Liberally grease 4 baking sheets (for both breads while proofing). Put the starter, sugar and butter into a mixing bowl and mix well, gradually beating in the flour and egg yolks alternately. Beat in the water and flavoring - you should have a slightly sticky, smooth, shiny dough that just holds its shape (since eggs, flours and climates differ, you may need to reduce or increase the liquid). Turn the dough out onto a lightly floured surface and form into a round cushion shape.
Wash out mixing bowl, butter and flour it, and replace the dough in it. Cover with greased plastic wrap and a towel and set aside in a warm place - ideally about 70°F/21°C - for about 1 1/2 hours, until it almost doubles in size, or set aside overnight in the bottom of the refrigerator.
Bring the dough up to room temperature before attempting to work with it. Turn out onto a lightly floured board and divide the dough into two equal pieces. Set one aside for forming later. Take three quarters of the dough and roll it into a smooth ball. Press it out to a circle about 8 inches in diameter - it should be about 1-inch thick. Press all around the edge to form a narrow ridge - like the brim of a hat - and transfer to one of the greased baking sheets. Cover loosely with greased plastic wrap and set aside in a warm place (about 70°F/21°C) to rise about half its size - about 1 hour. Taking the remaining one-quarter of the dough, divide it into four equal parts. Roll one of the parts into a smooth ball. Roll the other 3 strips about 8 inches long, forming knobs as you go for the "bones." Transfer the four pieces to another greased tray, cover loosely with greased plastic wrap, and set aside to rise for about 1 hour.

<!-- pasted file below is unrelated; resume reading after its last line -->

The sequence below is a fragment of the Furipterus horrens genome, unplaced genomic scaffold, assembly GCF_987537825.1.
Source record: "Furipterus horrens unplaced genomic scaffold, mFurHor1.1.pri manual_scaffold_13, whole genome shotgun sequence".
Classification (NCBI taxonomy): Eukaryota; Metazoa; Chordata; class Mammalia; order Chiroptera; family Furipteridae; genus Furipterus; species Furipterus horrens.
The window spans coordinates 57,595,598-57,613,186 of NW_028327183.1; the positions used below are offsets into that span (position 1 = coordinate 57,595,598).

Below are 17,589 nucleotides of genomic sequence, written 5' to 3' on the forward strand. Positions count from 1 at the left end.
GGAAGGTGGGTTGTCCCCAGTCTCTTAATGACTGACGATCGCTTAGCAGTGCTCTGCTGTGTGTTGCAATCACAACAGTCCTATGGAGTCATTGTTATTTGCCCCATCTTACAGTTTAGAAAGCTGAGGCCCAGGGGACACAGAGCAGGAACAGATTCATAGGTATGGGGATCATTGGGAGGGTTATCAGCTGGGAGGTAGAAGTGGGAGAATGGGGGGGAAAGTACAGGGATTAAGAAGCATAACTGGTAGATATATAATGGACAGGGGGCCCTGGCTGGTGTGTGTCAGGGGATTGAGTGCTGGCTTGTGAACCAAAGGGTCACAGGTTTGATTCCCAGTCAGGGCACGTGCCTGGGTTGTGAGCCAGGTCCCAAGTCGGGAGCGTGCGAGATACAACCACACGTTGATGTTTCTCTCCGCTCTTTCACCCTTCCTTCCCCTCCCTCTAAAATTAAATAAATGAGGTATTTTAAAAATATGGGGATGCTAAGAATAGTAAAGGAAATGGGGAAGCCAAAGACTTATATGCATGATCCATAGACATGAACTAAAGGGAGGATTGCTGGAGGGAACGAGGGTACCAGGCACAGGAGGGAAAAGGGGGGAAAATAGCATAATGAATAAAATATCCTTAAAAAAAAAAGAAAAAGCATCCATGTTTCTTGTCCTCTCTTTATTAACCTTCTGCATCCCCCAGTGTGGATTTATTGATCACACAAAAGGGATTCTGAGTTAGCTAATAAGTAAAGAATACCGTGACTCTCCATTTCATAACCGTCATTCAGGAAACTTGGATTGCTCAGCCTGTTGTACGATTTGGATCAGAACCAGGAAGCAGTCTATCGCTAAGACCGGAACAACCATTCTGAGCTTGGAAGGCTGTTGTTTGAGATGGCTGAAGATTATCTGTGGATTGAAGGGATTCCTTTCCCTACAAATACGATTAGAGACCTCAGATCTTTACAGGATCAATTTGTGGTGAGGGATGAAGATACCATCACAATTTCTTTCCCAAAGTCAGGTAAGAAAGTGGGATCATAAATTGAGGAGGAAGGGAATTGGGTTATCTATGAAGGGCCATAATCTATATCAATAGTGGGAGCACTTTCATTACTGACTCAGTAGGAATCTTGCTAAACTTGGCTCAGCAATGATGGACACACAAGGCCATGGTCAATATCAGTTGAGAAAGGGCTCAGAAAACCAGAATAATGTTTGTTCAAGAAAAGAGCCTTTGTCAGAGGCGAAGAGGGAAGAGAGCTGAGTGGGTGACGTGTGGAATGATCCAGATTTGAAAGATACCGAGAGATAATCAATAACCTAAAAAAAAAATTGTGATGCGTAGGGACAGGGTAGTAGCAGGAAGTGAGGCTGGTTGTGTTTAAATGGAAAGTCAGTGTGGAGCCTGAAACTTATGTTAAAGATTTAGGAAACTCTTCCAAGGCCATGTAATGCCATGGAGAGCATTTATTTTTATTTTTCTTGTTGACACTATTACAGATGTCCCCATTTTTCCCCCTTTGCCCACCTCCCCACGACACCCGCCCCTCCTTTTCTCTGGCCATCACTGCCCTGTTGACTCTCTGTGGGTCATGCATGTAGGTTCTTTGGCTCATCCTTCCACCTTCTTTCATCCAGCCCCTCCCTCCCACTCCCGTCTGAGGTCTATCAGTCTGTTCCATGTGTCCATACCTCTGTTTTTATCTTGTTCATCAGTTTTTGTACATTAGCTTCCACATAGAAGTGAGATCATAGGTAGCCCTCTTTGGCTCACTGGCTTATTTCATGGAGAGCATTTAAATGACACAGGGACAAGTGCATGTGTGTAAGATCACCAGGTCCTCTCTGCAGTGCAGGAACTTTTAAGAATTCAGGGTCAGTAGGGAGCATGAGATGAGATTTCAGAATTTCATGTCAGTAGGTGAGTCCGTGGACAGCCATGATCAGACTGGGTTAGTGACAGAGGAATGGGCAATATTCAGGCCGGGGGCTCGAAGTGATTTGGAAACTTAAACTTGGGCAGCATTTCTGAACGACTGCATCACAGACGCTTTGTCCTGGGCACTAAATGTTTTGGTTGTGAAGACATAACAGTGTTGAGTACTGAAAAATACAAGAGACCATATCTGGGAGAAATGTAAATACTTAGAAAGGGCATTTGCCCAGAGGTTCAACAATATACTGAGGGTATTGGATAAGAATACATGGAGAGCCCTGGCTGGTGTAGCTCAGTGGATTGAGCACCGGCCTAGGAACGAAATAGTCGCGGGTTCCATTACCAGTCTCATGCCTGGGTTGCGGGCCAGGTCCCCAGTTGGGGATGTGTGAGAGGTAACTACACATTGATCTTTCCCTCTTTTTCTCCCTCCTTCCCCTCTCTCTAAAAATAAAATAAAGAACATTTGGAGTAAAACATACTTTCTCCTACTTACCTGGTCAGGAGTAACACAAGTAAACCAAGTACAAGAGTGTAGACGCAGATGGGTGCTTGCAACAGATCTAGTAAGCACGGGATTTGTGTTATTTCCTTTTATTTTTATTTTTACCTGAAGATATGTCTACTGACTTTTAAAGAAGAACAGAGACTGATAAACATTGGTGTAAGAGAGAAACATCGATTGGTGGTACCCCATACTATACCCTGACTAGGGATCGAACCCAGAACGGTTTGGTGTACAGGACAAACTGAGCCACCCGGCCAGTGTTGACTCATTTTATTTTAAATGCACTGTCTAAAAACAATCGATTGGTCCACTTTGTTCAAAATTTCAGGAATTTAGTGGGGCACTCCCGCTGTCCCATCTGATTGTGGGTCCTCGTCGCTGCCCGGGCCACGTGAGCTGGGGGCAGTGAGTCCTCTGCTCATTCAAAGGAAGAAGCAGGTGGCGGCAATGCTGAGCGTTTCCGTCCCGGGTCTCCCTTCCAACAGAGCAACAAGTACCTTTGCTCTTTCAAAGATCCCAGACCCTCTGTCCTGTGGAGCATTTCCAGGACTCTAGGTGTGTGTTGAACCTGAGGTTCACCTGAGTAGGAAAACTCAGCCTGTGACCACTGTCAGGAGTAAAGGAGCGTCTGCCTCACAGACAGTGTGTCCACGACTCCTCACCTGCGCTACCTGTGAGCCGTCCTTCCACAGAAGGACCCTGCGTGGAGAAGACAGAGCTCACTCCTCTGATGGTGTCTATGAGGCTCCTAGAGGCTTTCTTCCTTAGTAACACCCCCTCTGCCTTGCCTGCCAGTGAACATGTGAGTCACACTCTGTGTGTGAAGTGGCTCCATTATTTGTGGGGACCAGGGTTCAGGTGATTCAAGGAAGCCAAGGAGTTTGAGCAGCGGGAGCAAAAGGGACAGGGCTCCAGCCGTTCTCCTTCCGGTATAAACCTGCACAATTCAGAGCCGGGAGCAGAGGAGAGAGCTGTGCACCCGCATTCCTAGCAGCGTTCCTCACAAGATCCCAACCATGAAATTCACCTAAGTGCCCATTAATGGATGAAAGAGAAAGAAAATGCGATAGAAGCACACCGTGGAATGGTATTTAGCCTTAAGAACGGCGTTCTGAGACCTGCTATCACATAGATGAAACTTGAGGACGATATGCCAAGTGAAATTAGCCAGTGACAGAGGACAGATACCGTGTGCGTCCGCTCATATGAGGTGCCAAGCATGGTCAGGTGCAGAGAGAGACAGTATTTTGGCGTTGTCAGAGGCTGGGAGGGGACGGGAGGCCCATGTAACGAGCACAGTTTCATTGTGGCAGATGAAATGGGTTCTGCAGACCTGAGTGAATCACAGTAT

Repeat these steps to form the second bread with the other piece of dough that was set aside. Heat oven to 375°F/190°C.
At the end of the rising period, carefully place the strips of dough forming the "bones" across the main part of the bread, place the round ball in the middle to form the "skull," and press your finger in hard to form the eye sockets. Brush the surface of the dough well with the beaten yolks and bake at the top of the oven until well browned and springy - about 15 to 20 minutes. Turn off the oven, open the door, and let the bread sit there for about 5 minutes more. Remove from the oven, brush with melted butter, and sprinkle well with sugar.
Makes 1 large bread, about 11 inches in diameter, or three small ones
Source: The Art of Mexican Cooking by Diana Kennedy (Bantam Books, 1989)
Date: October 24, 2004-Recipe revised on November 1, 2006